I meant to make this post last night but somehow got sidetracked…
I tried experimenting with my NuPastels. What it’s told me is that I probably don’t want to be working with pastels so much at this point in time. My first mistake was using vine charcoal. It’s been years since I used vine charcoal, so while I was expecting it to smudge, I wasn’t expecting it to have no adhesion whatsoever to the paper. Which meant that when I was trying to blend colors with my fingertips, the colors kept becoming dirtied with the charcoal, and I kept wiping white areas into the drawing by touching the vine charcoal areas.
After I left the NuPastels for another time…I started drawing in large format with a set of graphite sticks I have. I believe their brand is Cretacolor Monolith. I was impressed with these — the tin runs from HB to 9B, and even the HB smudged well, and using the 9B and my Pitt 9B graphite stick (which is slightly closer to black), I was able to attain a good range of tones from light to dark. Basically, white to almost black. It was also easier to cover large areas of dark value easily, by using the edge of the graphite stick. And then I could highlight with an eraser, as the graphite — at least the HB — is very easy to erase, even when used heavily.
Plus then there’s the point of the stick for drawing in detail, and I have a set of freaking tortillons which keep squeaking on the paper and not blending very well (though I did learn how to grind fresh tips on one of these, last night). The thing I’m missing is my triangular eraser. I have no idea where my triangular detail eraser went.
I did end up doing a graphic-novel-style character drawing…which is one of my fallbacks when I don’t know what to draw. I need to work on things which are not people, though, really. That factor alone is a big reason I haven’t been doing graphic-novel work. (Though I probably shouldn’t go too deeply into that.)
After I had experimented on these two counts, I used a white calligraphy ink that I had stashed, on top of a rubbed-in charcoal ground. The ink was very thick and very white. I used the glass pen that my late grandmother bought for me, which I normally don’t use anymore, because the nib grinds down every time I use it. But the upshot is that it’s easy to clean — the nib is cylindrical. I think, though, that that particular calligraphy ink might be best used with a brush, due to its thickness. I didn’t want to use it with a metal calligraphy nib, because I didn’t want to ruin the nib. (Calligraphy nibs are two pieces, and it’s difficult to clean the areas where the flats of the pieces touch each other. I have a jar of Higgins Pen Cleaner, but I don’t know if it will work on an ink that may have some acrylic in it.)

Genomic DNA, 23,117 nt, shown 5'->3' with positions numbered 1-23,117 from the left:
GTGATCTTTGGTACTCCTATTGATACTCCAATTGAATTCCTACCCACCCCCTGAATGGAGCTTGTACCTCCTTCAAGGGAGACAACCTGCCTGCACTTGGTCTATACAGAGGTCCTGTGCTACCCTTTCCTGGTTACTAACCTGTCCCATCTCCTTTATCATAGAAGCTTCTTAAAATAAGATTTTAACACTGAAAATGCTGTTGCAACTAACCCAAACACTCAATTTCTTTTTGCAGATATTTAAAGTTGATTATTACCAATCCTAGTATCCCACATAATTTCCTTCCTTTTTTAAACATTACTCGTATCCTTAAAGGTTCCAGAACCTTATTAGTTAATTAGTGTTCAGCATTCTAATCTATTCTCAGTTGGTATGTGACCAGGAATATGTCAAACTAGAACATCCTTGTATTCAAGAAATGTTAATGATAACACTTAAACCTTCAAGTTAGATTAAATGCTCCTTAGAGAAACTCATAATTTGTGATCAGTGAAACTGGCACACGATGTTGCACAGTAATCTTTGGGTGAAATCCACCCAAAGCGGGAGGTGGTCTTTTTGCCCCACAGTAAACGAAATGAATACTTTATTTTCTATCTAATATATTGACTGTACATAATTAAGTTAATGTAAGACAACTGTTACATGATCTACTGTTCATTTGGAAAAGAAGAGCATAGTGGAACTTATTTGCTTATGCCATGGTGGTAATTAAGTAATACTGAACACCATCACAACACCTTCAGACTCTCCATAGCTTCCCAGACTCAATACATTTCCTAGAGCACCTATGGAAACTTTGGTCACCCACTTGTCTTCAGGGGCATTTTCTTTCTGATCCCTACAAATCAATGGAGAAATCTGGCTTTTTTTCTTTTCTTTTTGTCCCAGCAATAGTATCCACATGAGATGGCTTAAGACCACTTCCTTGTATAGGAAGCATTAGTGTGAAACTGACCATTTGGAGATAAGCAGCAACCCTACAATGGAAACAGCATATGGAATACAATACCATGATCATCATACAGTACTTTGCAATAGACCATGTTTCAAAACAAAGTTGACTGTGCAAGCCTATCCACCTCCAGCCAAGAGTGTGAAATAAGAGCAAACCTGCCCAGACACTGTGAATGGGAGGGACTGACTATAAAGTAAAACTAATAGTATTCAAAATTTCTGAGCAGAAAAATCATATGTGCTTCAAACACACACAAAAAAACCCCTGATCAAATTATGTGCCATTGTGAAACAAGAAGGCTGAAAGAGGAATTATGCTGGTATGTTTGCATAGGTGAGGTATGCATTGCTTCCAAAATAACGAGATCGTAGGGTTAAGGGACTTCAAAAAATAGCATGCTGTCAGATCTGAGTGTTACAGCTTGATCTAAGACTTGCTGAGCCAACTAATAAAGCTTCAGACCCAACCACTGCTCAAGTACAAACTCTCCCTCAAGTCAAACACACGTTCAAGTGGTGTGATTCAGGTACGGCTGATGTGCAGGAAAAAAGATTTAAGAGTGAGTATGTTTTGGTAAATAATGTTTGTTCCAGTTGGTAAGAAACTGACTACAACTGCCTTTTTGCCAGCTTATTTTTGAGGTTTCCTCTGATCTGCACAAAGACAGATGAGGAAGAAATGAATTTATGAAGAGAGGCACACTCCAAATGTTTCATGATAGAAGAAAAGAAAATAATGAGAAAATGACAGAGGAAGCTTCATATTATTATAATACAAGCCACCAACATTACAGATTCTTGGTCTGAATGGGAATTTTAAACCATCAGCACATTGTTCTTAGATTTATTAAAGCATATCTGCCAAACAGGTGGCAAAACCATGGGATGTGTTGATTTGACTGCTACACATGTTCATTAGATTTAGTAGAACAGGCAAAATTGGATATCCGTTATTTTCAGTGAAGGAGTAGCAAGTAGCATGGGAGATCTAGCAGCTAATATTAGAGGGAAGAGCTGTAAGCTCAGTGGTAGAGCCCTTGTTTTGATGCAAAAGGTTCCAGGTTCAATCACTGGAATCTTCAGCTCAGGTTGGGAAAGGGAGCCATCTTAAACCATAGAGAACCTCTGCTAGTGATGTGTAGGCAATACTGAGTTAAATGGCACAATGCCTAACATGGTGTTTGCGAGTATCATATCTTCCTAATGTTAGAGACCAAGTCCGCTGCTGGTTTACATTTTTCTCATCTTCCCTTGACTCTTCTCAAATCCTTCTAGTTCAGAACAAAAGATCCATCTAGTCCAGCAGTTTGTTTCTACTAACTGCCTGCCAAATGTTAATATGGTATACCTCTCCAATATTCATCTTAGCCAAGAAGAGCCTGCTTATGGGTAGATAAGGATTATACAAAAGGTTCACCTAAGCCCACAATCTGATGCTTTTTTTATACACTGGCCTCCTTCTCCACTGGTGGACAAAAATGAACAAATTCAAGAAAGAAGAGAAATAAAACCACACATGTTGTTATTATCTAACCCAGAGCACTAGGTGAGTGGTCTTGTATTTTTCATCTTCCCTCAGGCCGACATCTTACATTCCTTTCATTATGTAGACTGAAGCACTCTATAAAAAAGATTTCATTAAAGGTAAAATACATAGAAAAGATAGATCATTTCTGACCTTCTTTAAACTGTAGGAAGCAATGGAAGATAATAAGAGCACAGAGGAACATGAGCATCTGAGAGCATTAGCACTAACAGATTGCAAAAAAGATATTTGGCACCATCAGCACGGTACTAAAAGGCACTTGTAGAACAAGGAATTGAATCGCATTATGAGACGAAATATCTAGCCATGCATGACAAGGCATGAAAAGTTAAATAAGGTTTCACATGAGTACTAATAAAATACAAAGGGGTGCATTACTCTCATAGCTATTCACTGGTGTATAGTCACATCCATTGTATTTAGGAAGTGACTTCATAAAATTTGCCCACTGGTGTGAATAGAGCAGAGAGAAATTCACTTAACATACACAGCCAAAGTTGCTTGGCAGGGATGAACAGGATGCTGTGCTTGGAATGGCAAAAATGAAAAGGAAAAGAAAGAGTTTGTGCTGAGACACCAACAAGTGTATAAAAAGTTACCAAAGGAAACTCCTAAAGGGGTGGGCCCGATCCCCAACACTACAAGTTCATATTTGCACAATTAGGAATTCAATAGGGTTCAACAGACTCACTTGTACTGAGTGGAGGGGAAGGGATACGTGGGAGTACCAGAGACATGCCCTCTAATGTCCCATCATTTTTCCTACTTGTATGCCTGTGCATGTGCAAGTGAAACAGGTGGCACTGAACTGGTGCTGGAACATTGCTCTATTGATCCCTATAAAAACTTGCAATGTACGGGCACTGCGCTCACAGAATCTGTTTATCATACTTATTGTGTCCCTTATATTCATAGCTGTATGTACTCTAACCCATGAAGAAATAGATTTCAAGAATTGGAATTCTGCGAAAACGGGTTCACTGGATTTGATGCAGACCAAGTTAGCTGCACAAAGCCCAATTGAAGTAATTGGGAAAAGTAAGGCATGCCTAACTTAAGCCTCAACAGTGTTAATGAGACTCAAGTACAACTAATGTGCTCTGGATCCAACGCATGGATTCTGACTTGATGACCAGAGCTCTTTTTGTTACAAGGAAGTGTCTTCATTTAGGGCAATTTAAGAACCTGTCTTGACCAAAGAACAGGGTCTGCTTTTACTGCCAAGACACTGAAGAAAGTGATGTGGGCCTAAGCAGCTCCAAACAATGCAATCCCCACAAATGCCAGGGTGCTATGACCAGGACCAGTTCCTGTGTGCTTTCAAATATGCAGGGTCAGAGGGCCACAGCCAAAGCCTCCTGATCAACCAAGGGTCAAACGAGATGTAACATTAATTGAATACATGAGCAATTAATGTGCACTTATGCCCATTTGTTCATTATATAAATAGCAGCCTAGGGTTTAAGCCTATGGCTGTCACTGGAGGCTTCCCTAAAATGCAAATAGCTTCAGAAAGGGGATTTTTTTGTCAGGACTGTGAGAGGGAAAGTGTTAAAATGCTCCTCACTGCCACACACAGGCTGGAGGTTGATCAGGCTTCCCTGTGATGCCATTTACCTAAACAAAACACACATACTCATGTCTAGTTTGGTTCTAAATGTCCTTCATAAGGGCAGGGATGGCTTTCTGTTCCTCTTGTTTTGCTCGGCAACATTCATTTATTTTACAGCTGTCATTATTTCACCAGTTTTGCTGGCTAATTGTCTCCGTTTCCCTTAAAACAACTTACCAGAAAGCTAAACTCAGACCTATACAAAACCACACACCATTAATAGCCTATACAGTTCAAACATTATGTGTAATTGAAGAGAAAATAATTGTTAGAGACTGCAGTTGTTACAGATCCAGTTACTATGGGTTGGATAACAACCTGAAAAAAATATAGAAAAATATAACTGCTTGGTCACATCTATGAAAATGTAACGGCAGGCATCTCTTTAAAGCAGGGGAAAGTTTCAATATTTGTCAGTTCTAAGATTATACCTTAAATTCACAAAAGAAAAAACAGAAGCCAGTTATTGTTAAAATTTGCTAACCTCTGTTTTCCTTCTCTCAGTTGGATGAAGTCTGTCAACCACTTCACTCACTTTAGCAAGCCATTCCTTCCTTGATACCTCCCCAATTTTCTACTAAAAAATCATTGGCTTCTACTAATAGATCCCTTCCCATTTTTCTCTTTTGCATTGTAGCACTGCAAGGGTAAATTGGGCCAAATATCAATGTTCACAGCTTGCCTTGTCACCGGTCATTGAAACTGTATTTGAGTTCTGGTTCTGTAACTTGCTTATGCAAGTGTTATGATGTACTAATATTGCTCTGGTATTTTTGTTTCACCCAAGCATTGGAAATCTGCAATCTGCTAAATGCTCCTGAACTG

But what that, and subsequent experimentation with a calligraphy nib showed me, though, is that I probably want to get back into calligraphy. I should probably look for a better book on it. There’s just a graphic quality to calligraphy that I really, really like. I also wanted to note that I did also use my glass pen with Higgins Waterproof Black Calligraphy ink, which I believe is the blackest ink I have — and I really liked the results. So I may be attempting to learn to draw with metal-nibbed pens in the near future.
Doing a quick search, I find a note from 2007 that says Higgins Eternal is fully pigmented ink, while the Calligraphy ink has dye…meaning that the Eternal is more likely to be lightfast. I’m not sure that in the past I’ve run across a selection of inks where Eternal has actually been on the shelf (as opposed to sold out).
And at this point I believe I’m closer to an illustrator or designer than to a fine artist. From my work yesterday it’s apparent that markmaking is one of the things I really find enjoyable, high-contrast markmaking in specific — which leads me to believe that drawing (markmaking) and graphic elements are one of the things that really get me going. And calligraphy seems closer to graphic design than to fine art. That, combined with my recent work with felt-tip pens and brush pens…also points me in the direction where it seems that I’m drawing with liquid media, not painting with it.
And that in turn really helps me narrow down my options to what I’d be most likely to enjoy. And if we are loosely considering the possibility of one day going to art school (as I suppose could happen), it’s good to have some direction, prior to entering.
It was refreshing to be able to work on a large format again, and to be able to use my arm gesturally, and vary my grips on my drawing implements. That’s something I’ve been missing while working in small-scale. The work I did yesterday shows me where my interests lie, so I’m glad I did it.